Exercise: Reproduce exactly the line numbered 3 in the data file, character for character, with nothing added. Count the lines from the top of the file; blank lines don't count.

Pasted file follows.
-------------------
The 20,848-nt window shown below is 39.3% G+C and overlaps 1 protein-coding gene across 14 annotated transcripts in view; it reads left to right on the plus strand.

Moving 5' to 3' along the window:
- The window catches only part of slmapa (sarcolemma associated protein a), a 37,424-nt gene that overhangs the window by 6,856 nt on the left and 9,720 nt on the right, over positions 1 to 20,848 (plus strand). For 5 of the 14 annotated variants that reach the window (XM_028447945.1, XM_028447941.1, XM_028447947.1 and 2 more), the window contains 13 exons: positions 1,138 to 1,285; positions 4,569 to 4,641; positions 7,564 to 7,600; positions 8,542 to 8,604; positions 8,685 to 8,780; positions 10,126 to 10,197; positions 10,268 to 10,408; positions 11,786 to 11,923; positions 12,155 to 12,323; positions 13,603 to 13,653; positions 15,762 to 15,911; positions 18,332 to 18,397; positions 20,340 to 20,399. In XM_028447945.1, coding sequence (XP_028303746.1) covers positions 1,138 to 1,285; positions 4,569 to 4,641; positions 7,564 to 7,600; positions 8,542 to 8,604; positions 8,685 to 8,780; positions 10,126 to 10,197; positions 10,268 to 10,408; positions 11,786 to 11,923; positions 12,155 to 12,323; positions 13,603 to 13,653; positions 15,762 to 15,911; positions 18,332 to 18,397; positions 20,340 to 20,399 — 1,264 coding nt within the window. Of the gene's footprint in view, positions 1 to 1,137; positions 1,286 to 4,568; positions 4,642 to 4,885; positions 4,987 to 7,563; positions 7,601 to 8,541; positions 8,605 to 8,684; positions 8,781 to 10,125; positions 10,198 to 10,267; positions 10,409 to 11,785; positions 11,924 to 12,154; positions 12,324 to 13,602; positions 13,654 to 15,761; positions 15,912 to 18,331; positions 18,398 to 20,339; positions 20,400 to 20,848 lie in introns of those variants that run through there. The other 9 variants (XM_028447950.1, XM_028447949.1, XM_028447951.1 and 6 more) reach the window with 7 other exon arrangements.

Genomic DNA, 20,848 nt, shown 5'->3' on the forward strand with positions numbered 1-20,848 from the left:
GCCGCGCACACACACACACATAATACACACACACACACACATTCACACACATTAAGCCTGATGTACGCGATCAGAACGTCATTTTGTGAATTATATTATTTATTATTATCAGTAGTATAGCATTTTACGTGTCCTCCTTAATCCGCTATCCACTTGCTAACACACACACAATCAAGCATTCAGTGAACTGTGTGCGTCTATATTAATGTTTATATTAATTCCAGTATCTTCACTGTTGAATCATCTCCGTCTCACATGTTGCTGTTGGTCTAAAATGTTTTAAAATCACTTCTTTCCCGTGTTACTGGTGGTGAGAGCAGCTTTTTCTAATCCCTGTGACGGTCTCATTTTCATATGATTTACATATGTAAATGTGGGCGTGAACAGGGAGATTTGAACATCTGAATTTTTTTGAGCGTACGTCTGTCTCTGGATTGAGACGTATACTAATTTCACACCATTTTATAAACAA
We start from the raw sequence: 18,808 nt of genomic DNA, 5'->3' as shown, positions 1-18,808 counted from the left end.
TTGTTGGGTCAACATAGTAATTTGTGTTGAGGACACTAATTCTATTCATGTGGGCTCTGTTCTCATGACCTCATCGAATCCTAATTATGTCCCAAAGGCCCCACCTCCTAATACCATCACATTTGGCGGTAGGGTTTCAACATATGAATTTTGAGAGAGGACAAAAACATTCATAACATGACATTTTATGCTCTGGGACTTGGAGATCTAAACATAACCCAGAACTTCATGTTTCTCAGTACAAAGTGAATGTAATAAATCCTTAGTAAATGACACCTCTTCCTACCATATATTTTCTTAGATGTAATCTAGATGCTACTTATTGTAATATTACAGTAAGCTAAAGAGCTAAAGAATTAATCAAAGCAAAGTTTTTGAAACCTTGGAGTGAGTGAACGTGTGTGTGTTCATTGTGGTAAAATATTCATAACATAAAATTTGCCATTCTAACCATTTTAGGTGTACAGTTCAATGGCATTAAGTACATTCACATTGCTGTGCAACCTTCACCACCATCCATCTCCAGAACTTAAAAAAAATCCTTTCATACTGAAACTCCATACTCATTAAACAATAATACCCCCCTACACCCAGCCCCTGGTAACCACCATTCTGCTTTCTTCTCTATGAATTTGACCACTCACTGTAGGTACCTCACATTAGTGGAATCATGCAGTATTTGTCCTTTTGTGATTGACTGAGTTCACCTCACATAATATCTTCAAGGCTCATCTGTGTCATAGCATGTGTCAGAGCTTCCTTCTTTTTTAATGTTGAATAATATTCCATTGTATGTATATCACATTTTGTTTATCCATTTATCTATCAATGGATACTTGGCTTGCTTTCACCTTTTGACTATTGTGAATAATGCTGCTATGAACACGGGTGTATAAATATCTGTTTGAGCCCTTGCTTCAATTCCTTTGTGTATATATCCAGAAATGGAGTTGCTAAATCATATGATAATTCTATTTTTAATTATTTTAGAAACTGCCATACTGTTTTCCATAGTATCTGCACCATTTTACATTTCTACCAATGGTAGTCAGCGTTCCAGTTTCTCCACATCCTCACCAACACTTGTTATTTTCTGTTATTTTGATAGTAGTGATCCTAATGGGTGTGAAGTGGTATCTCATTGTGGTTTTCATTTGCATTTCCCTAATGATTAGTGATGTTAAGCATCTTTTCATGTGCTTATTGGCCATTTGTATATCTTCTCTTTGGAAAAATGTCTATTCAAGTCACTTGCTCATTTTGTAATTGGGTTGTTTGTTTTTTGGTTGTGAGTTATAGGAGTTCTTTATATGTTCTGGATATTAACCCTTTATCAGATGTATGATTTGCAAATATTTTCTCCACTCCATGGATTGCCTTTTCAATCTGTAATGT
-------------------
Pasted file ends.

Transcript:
- The window catches only part of slmapa (sarcolemma associated protein a), a 37,424-nt gene that overhangs the window by 6,856 nt on the left and 9,720 nt on the right, over positions 1 to 20,848 (plus strand). For 5 of the 14 annotated variants that reach the window (XM_028447945.1, XM_028447941.1, XM_028447947.1 and 2 more), the window contains 13 exons: positions 1,138 to 1,285; positions 4,569 to 4,641; positions 7,564 to 7,600; positions 8,542 to 8,604; positions 8,685 to 8,780; positions 10,126 to 10,197; positions 10,268 to 10,408; positions 11,786 to 11,923; positions 12,155 to 12,323; positions 13,603 to 13,653; positions 15,762 to 15,911; positions 18,332 to 18,397; positions 20,340 to 20,399. In XM_028447945.1, coding sequence (XP_028303746.1) covers positions 1,138 to 1,285; positions 4,569 to 4,641; positions 7,564 to 7,600; positions 8,542 to 8,604; positions 8,685 to 8,780; positions 10,126 to 10,197; positions 10,268 to 10,408; positions 11,786 to 11,923; positions 12,155 to 12,323; positions 13,603 to 13,653; positions 15,762 to 15,911; positions 18,332 to 18,397; positions 20,340 to 20,399 — 1,264 coding nt within the window. Of the gene's footprint in view, positions 1 to 1,137; positions 1,286 to 4,568; positions 4,642 to 4,885; positions 4,987 to 7,563; positions 7,601 to 8,541; positions 8,605 to 8,684; positions 8,781 to 10,125; positions 10,198 to 10,267; positions 10,409 to 11,785; positions 11,924 to 12,154; positions 12,324 to 13,602; positions 13,654 to 15,761; positions 15,912 to 18,331; positions 18,398 to 20,339; positions 20,400 to 20,848 lie in introns of those variants that run through there. The other 9 variants (XM_028447950.1, XM_028447949.1, XM_028447951.1 and 6 more) reach the window with 7 other exon arrangements.